I reviewed your PS, now review mine!

(Personal Statement Examples, Advice, Critique, . . . )
horrorbusiness
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I reviewed your PS, now review mine!

Postby horrorbusiness » Fri Oct 07, 2011 9:48 pm

:)
Last edited by horrorbusiness on Fri Nov 04, 2011 4:39 pm, edited 1 time in total.

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dj_spin
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Re: I reviewed your PS, now review mine!

Postby dj_spin » Fri Oct 07, 2011 10:15 pm

horrorbusiness wrote:The year is 1991, and the setting is the visitation center of the Lompoc Federal Correctional Institution in southern California. I’m just four years old, and my mother is about to witness the end of my sweet naiveté about my father. The reality of the situation settles in my young mind for the first time, and hits me hard. I turn to my mother, eyes wide, and stammer out, “m-m-my dad is in jail?” I begin crying inconsolably before she can reply. Nothing makes my mother both laugh and cry like telling this story, and I believe nothing has shaped me and my interest in the law like the struggles of my parents and family before me.

My father was an illegal immigrant to the United States who got himself imprisoned, and later deported, just months after my birth. Because he was the sole breadwinner of our small family, and because of complications related to his imprisonment, my mother was left as a 40-year old single parent of two young boys without a home and without a job. I was born into what is probably the very nadir of our family’s course of history. From such a low point, however, things had nowhere to go but up. And up they went, albeit with no shortage of financial stress and struggle. My mother was able to get a caretaking job at a local hospital and a small place for us to rent, fully committed to raising my brother and I as well as she could on her own.

My brother and I took to schooling immediately. If we were to transcend our humble beginnings, as our mother was working so hard to allow us to, we had no choice but to exhaust all the opportunities given to us, especially the opportunity of succeeding in school. Fortunately, I took on what seem to be two family-wide inclinations: a natural affinity for language and a voracious appetite for reading.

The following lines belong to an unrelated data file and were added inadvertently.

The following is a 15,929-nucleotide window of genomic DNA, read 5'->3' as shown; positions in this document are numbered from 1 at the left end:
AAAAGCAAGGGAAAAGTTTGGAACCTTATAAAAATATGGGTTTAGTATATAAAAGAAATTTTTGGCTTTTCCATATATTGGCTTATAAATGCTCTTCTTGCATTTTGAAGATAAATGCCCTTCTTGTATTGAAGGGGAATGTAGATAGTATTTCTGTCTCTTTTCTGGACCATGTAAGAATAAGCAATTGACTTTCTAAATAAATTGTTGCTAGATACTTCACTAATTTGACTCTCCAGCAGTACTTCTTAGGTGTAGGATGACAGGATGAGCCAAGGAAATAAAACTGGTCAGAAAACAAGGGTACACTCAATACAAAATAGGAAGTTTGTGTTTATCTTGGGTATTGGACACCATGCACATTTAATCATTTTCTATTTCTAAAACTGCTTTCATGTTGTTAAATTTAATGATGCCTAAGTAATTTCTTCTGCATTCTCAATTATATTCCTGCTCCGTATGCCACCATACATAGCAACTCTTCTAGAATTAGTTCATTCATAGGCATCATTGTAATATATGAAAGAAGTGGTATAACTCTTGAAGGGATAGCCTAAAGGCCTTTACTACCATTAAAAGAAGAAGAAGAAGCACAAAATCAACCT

Up until this point, I really liked it a lot. It needs to be re-read in depth with a focus on rewriting for clarity, but I was genuinely taken with the story.

After this, your description of your accomplishments is too boring, and looks too much like you are struggling to fit things which are not especially important into a box of importance. Being the first to graduate from college is an actually important thing, especially the look in your mothers eyes that day after all those years of struggle (which are elided for some reason, in favor of peer mentoring which is neither significant nor interesting).

You must have something more about you, something in mind about the kind of lawyer you want to become, that says so much more about you than something we've already read off of your resume.

That's just my thoughts.

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paulshortys10
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Re: I reviewed your PS, now review mine!

Postby paulshortys10 » Fri Oct 07, 2011 10:45 pm

something tells me you're into caramel skin colored black girls that grow their own purebred banana trees....

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tmplge
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Re: I reviewed your PS, now review mine!

Postby tmplge » Sat Oct 08, 2011 1:51 am

PM'd you

shmoo597
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Re: I reviewed your PS, now review mine!

Postby shmoo597 » Sat Oct 08, 2011 2:42 pm

Overall, I thought it was very good. I like the discussion of your peer mentoring job, because it seems genuine. Well done.

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Rawlberto
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Re: I reviewed your PS, now review mine!

Postby Rawlberto » Sat Oct 08, 2011 3:12 pm

horrorbusiness wrote:The year is 1991, and the setting is the visitation center of the Lompoc Federal Correctional Institution in southern California. I’m just four years old, and my mother is about to witness the end of my sweet naiveté about my father. The reality of the situation settles in my young mind for the first time, and hits me hard. I turn to my mother, eyes wide, and stammer out, “m-m-my dad is in jail?” I begin crying inconsolably before she can reply. Nothing makes my mother both laugh and cry like telling this story, and I believe nothing has shaped me and my interest in the law like the struggles of my parents and family before me.